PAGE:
Australian Placental Mammals Native & Introduced Placental Mammals in Australia
Placental Animals What is a Placental Animal?
Mammals are divided into three groups based on how their babies develop. These are placental, marsupial and monotreme mammals. The key characteristic of a placental mammal is that gives birth to babies that are far more advanced in their development than monotremes and marsupials. They do this by developing the baby inside their body in a uterus.
Placental Animals in Australia When did Placental Mammals Arrive in Australia?
Placental mammals constitute over 5,000 difference species of mammals in the world. But because of Australia’s long isolation from the rest of the world non of these lived in Australia until relative recent times. The first to arrive on the mainland of Australia were bats and rodents that flew or floated across to Australia from the neighbouring islands. Marine mammals such as the Dugong and Australian seal also swam their way to Australia sometime in the distant past. The next group to arrive were humans, known as the Aborigines, who arrived in Australia around 50,000 years ago. Ancient seafarers from Asia introduced the dingo about 5,000 years ago. It was only with the arrival of European settlers in 1778 that large varieties of placental mammals such as cattle and sheep were introduced to Australia.
Characteristics of Placental Mammals What Makes Placental Mammals Different
The key difference between placental mammals and other sorts of mammals such as monotremes and marsupials is the way in which they develop their embryos.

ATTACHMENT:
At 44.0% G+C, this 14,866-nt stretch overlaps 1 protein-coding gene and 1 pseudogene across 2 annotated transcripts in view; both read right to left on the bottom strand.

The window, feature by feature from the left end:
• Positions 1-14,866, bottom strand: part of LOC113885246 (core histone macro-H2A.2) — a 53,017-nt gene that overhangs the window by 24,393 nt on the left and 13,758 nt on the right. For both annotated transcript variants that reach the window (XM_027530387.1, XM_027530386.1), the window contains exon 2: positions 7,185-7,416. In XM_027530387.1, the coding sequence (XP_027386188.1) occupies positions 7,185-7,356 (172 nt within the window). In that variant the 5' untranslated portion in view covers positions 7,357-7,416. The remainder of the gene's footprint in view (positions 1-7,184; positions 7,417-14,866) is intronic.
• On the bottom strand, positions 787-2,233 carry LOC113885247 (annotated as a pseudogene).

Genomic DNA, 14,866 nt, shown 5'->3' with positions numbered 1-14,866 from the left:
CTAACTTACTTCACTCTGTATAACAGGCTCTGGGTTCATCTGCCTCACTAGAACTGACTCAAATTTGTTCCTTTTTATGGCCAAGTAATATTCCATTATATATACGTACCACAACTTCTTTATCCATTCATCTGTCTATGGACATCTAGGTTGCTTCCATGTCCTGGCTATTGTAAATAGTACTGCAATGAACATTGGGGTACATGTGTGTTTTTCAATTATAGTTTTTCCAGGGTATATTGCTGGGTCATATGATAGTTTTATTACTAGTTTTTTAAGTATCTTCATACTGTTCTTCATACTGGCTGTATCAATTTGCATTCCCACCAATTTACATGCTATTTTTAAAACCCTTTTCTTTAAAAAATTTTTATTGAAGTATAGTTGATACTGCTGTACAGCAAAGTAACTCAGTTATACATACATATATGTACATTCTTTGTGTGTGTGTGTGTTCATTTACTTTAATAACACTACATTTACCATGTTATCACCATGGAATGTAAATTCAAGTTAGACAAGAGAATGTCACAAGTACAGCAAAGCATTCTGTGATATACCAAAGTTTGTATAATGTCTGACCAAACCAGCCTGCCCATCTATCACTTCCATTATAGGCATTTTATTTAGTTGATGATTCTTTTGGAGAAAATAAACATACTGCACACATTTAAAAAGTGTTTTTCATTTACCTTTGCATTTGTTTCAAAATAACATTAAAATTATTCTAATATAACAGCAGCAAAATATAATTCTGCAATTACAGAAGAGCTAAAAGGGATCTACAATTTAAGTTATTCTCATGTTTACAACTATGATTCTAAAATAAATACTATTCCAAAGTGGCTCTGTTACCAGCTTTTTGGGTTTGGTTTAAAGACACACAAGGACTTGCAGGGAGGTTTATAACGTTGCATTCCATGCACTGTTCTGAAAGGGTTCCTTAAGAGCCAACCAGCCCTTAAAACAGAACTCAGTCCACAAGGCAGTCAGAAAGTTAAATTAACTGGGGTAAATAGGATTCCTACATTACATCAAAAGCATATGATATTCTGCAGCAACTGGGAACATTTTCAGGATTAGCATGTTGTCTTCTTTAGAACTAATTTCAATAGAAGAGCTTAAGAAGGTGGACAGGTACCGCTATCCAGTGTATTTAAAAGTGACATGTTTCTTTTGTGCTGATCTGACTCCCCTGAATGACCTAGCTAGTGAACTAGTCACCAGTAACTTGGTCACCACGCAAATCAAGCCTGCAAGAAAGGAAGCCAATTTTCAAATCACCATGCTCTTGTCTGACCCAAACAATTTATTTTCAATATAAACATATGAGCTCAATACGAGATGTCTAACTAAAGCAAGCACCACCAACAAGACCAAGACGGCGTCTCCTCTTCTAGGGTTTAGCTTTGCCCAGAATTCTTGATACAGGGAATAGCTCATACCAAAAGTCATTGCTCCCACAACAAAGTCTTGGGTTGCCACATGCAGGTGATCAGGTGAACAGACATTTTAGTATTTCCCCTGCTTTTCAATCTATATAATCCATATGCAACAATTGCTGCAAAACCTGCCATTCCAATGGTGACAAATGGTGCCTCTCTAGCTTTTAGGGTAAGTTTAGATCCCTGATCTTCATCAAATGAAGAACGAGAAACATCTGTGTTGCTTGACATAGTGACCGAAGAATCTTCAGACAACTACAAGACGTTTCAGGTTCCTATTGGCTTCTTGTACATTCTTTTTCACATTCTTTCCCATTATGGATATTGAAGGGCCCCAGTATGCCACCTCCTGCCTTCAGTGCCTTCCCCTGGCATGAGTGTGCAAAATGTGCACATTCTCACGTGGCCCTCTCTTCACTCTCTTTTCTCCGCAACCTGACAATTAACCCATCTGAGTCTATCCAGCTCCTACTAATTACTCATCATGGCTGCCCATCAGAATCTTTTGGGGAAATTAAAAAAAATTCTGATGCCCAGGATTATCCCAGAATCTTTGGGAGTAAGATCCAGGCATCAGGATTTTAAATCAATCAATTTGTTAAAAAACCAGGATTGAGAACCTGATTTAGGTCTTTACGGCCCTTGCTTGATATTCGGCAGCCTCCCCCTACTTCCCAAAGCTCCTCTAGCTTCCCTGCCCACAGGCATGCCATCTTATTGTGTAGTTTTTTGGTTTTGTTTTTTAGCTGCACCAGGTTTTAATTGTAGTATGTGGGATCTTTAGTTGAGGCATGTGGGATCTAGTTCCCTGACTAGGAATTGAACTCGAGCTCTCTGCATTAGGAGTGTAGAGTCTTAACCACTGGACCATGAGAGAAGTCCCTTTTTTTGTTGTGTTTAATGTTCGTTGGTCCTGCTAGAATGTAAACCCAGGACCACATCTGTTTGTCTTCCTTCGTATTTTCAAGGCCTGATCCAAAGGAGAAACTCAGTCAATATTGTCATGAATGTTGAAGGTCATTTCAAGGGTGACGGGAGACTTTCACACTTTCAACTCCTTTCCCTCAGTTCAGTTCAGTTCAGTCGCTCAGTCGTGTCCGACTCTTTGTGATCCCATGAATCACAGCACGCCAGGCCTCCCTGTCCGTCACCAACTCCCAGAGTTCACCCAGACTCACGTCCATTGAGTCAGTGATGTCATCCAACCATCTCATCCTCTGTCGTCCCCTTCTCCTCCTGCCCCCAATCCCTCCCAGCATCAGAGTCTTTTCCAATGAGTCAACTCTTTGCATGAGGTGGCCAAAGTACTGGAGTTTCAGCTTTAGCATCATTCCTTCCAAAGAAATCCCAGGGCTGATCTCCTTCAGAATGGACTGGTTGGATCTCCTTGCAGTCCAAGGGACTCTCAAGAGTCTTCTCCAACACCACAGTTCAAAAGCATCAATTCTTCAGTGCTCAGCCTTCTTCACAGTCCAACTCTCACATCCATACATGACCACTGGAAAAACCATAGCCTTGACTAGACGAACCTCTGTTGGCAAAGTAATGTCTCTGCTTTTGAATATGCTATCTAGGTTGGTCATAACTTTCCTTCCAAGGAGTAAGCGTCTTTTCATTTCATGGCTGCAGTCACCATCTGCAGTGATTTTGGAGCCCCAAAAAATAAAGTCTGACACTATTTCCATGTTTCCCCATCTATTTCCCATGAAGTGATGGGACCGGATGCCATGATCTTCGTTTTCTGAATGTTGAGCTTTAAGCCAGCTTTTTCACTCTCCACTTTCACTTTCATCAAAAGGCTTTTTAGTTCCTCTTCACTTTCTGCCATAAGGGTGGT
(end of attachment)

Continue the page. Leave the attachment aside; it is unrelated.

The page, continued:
The key characteristic of a placental mammal is that gives birth to babies that are far more advanced in their development than monotremes and marsupials. They do this by developing the baby inside their body in a uterus. The baby is attached to the uterus by an organ called a placenta which in turn is connected to the mother's blood supply. In this way the baby gets all the nutrients it needs to grow. The term "placental" is somewhat misleading because marsupial mammals also have a rudimentary placenta. The key difference is that in a placental mammal the baby remains attached to the placenta inside the mother's uterus for a relatively longer period of time compared to a marsupial. Placental mammals are sometimes called eutherian mammals to try to clear up this confusion. Because they have a uterus, placental mammals do not have a pouch.
Placental mammals provide nourishment for their young by providing them with milk through a teat or nipple. Because the baby is already relatively well developed before it is born the period of lactation is much shorter than for equivalent marsupials.
In general placental mammals have a body temperature of 38°C. This is about 3°C higher than most marsupial.
The basal metabolic rates (BMRs) of placental mammals is about 30% higher than marsupials.
In general placental mammals have less teeth than marsupials. They also grow two pairs of teeth, namely milk teeth and adult teeth.\
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